Monday, March 18, 2013

Do Critics Know What They're Talking About?

Saw this on twitter:

"A critic is a man who knows the way but can't drive the car." ~ Kenneth Tynan

At first I kind of snorted and went "yeah". Then I got to thinking about it. The tone of the quote is condemning. But should it be?

Are navigators to be derided because they can't use a stick-shift? It is possible that someone can gain an understanding of what makes a story work, without having the skills to build a successful story themselves?

I think I'd have to answer that question with a resounding "Yes."

You see, whether or not I agree with critics and reviewers, there is a skillset they have personally honed: reading. They know what they like. They know what works for them. And the really good ones have identified what works for a big slice of the population. So, yes, I believe it's possible for an analytical mind to become adept at identifying a good story, whether or not they're capable of creating one.

I think the real reason many writers get up in arms about critics and reviewers is because, let's be frank, they criticize. They tell us our babies aren't perfect. They imply (or bluntly state) that we could have done a better job. And they pull our flaws out of the piles of all our carefully constructed words, flapping them in the wind for all to see.

Never a pleasant experience.

So, here's the thing: While I'll never condone a reviewer or professional critic who slams a writer personally (seriously, how does that even come into the equation?), I think we have to give at least passing consideration to genuine critique.

Note the phrasing there "...give at least passing consideration to genuine critique." I'm not suggesting we try to please everyone. That's impossible. And it's unlikely we're all going to perfect techniques for a flawless finish. But a negative review is an opportunity to be honest with ourselves and potentially improve.

After all, even if we consider their feedback and determine that it isn't work the paper (or screen) it was written on, at least we've opened ourselves to the possibility of improvement. And when we do that, it means we'll be more open next time useful feedback comes in.

So, yes, in my world there is definitely room for negative reviews, and definitely time for critics who aren't themselves "successful" writers.

Of course, at this point all my negative reviews have occurred behind closed doors. Maybe I'll feel different if (when?) my literary undergarments are flapping in the breeze?

Your Turn: Is there room in your world for negative reviews? How do you feel about critics who inform the masses, but aren't writers themselves?

8 comments:

  1. I don't mind negative reviews if they are genuinely insightful. Meaning they give reasons that they didn't like something. I know I'll never please everyone, but if the reason is something like "too much cliche" then I can learn, grow and work on that. If it's "too many typos" I need a better editor and so on. And sometimes a negative reason given just shows me they didn't get it. That could mean I didn't clearly get my idea across so I need to work on clarity and details.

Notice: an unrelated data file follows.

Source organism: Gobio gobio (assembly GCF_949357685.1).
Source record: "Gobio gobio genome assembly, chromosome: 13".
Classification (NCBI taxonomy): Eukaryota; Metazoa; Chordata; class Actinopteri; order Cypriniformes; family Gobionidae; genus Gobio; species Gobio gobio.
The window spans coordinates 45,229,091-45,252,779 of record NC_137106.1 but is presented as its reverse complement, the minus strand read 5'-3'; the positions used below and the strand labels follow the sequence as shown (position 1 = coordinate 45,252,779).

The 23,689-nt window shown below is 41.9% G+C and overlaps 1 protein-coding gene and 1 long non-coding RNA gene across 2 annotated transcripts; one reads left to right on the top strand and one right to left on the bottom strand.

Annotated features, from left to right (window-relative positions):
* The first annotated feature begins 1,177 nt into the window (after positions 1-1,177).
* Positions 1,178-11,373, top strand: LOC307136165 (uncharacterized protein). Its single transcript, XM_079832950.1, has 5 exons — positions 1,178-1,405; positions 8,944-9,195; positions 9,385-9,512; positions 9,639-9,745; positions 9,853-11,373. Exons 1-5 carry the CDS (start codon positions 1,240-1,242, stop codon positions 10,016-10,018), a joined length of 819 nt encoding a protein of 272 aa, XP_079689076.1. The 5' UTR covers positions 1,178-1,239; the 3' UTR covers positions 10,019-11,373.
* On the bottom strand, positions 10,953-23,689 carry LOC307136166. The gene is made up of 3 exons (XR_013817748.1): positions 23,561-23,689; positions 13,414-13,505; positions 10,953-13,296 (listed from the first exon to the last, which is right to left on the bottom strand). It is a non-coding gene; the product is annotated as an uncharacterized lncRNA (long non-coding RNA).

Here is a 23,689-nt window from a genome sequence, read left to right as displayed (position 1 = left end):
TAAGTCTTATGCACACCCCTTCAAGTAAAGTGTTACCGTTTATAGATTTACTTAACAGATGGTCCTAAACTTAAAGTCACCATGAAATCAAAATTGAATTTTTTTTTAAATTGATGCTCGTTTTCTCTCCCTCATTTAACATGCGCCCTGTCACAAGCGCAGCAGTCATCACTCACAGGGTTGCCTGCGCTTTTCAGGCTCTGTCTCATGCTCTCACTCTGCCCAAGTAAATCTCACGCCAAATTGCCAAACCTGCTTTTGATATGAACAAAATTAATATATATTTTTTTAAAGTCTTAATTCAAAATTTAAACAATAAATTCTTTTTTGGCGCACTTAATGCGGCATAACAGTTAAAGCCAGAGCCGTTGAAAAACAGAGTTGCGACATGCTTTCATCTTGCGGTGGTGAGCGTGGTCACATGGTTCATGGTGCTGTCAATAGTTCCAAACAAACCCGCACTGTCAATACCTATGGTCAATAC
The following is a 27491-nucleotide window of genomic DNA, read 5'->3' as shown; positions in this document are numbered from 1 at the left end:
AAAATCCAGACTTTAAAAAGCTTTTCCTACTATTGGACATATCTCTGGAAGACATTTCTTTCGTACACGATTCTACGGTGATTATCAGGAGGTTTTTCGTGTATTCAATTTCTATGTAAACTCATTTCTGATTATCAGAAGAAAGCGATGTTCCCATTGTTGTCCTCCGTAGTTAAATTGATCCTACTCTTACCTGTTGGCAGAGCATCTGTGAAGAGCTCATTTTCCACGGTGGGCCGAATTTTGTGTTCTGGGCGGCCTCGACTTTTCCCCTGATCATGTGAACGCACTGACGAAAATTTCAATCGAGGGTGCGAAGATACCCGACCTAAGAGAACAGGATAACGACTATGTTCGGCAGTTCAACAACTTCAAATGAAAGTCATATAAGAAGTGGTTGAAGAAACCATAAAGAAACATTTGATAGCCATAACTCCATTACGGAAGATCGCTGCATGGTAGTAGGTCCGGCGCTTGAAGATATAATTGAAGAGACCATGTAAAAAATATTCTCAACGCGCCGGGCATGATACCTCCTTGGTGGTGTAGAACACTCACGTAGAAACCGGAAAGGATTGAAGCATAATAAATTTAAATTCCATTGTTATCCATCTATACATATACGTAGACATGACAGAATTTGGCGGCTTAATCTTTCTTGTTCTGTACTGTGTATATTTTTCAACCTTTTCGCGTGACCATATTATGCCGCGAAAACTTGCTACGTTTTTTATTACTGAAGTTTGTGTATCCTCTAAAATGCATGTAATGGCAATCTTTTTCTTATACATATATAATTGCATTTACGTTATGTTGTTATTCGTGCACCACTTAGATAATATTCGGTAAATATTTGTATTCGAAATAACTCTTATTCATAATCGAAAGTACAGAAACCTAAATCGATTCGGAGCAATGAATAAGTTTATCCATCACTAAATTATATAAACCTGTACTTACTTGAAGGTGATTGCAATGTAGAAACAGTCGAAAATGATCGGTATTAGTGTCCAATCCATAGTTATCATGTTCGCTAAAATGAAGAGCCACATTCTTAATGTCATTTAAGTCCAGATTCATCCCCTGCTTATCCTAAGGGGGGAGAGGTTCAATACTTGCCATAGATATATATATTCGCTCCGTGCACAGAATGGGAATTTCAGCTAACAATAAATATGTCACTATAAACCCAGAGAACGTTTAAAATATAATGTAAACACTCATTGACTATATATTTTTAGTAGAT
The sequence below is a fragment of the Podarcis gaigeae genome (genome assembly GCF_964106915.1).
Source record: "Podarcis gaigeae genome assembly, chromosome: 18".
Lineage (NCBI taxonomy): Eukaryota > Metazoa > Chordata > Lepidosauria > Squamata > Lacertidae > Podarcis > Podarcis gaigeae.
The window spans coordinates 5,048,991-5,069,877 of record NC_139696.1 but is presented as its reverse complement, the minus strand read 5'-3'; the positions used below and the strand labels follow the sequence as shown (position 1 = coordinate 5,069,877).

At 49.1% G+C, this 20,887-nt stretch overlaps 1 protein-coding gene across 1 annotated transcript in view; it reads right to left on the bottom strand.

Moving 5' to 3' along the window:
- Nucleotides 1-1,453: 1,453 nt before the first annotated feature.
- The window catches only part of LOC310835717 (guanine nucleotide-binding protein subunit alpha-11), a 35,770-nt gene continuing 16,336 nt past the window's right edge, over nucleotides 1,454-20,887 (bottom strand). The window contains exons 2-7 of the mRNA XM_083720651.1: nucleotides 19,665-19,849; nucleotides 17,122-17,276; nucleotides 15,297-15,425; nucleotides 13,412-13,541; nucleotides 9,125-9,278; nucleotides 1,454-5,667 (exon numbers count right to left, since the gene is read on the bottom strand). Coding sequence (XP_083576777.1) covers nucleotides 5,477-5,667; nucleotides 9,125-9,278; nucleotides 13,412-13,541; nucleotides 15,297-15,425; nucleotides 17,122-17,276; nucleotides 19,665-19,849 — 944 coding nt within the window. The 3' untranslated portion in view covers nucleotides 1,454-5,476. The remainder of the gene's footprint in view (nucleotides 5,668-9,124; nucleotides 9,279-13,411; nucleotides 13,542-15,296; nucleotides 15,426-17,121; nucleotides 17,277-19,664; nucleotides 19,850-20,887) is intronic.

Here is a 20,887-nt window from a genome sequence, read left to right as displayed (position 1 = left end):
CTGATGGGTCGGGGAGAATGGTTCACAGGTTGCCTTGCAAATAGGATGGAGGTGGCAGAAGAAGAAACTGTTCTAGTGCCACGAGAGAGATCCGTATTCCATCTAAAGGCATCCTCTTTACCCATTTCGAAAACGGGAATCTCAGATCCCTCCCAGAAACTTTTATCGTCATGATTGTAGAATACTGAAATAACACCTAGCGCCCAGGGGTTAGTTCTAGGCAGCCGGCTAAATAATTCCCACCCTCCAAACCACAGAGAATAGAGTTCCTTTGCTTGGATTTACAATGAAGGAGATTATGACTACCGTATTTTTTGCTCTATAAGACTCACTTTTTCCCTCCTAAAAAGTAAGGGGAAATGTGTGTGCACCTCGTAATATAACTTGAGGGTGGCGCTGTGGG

So yeah, I agree with you that there is a place for real reviews that are negative. It's the trolls that irritate me.

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    1. Hear, hear! Down with trolls, and all that.

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  2. The thing about reviews-- from a writer perspective-- is that once the book is out, there is nothing the writer can do to change it anyway. You can apply general criticism about your writing style to your next project but you can't fix issues with a published book. I think that reviews are really for other readers. As a reader I appreciate hearing from reviewers with similar taste in books.

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    1. Yeah, me too. If I read a review and end up agreeing with the reviewer, I head back to them later to find more reads.

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  3. I agree that there's room for critics. I value them because the good ones are able to give the public a rundown of what to expect, what the artist does well, and where some drawbacks might be. Since writing is too close an industry for me to comment on, I'll switch over to music: I read reviews of albums by my favorite bands (Rolling Stone has fair, objective critics, and most of them mesh with my taste). What I really love about them is that I'm not a professional musician, or a music theorist, or anything, so they're able to suggest to me what to listen for in order to appreciate my favorite bands better. I feel literary critics are usually able to do the same, which I respect.

    Great topic, darling! <3

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    1. Thanks, sweetie - and great analogy! Agreed.

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  4. Yes, I agree too. As Jody said, reviews are there for the benefit of readers, not writers, so as long as the critic is an educated reader and explains WHY they liked or disliked something, there's no problem with them not being writers themselves. That's like saying because you're not an actor or director, you can't review movies. Good topic! :-)

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    1. SO good to see you back, Cally!!! :) And I agree. While I hadn't actually identified it, you're right that it's the whys that make a review worth listening to (in my opinion).

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